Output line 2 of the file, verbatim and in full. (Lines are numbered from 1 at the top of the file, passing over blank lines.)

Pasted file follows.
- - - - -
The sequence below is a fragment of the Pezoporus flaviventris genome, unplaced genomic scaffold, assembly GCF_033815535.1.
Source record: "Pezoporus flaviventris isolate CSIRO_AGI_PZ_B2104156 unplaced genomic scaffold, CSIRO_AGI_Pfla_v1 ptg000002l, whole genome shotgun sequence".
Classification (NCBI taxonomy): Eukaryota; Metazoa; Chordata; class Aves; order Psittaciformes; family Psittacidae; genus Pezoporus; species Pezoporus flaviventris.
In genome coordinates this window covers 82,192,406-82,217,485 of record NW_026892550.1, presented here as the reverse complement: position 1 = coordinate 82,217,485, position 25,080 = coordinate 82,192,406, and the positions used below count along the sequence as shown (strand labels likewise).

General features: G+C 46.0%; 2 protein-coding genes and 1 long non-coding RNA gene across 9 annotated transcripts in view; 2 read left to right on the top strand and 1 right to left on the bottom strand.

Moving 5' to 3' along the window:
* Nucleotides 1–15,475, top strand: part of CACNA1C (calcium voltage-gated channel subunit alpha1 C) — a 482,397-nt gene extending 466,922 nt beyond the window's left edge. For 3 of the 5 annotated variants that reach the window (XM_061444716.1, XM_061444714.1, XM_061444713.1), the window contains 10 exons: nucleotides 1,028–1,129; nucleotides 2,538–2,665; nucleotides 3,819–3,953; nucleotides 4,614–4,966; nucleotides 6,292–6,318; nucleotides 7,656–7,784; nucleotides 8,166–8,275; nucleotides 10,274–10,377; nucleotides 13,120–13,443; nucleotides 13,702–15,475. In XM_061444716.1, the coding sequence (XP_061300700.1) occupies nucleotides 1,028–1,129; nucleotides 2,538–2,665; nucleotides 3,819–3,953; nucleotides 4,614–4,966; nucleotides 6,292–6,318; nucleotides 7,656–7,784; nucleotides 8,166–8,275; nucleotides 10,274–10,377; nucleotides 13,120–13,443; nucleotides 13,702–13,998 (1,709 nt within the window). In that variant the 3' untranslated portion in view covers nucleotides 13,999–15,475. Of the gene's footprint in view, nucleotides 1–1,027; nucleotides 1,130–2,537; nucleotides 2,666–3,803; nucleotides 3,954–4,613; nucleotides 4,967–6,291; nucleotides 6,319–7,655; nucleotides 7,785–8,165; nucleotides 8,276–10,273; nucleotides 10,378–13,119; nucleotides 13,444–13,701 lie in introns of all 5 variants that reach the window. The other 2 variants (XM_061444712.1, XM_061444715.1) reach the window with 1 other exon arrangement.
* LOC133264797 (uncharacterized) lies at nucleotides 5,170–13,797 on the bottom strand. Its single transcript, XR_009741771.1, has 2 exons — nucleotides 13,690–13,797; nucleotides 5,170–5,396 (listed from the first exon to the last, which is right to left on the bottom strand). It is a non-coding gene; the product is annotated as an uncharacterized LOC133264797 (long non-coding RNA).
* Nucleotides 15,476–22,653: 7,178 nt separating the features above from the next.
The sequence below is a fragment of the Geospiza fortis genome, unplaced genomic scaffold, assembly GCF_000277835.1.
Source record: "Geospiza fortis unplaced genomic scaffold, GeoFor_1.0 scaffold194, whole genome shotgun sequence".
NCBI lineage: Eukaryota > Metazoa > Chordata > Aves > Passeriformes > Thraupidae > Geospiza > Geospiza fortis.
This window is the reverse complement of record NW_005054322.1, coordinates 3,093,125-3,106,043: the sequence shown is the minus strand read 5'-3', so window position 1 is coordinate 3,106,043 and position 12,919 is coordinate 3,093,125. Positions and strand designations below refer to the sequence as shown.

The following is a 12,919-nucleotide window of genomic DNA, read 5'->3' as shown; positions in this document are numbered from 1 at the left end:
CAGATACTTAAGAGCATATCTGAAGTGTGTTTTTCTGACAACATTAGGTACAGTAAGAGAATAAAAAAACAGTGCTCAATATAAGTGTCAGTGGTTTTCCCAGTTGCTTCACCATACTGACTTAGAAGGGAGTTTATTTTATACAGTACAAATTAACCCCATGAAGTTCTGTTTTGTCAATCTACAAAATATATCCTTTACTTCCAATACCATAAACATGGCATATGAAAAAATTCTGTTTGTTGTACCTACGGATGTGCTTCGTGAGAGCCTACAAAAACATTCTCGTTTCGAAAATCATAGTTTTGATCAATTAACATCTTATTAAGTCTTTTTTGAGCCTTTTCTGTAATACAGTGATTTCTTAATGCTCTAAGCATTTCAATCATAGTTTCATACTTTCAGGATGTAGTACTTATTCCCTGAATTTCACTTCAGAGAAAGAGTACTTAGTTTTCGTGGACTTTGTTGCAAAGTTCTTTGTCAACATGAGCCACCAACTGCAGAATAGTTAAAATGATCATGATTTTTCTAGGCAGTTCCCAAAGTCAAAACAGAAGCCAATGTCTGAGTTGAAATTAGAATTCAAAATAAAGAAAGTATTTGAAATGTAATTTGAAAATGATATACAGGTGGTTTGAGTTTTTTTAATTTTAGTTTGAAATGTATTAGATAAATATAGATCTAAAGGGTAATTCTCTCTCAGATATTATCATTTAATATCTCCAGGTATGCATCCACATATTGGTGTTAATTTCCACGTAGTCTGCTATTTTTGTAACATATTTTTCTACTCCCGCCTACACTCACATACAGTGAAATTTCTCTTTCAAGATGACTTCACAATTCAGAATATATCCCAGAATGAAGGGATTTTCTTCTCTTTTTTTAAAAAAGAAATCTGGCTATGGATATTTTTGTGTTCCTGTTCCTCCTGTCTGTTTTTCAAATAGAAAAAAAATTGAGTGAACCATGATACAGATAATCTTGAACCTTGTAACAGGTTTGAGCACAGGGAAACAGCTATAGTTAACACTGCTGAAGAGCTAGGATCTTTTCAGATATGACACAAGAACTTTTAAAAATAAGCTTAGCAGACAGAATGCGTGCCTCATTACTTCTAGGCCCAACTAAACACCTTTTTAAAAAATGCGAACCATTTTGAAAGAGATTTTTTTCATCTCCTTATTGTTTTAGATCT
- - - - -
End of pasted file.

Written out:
Source record: "Pezoporus flaviventris isolate CSIRO_AGI_PZ_B2104156 unplaced genomic scaffold, CSIRO_AGI_Pfla_v1 ptg000002l, whole genome shotgun sequence".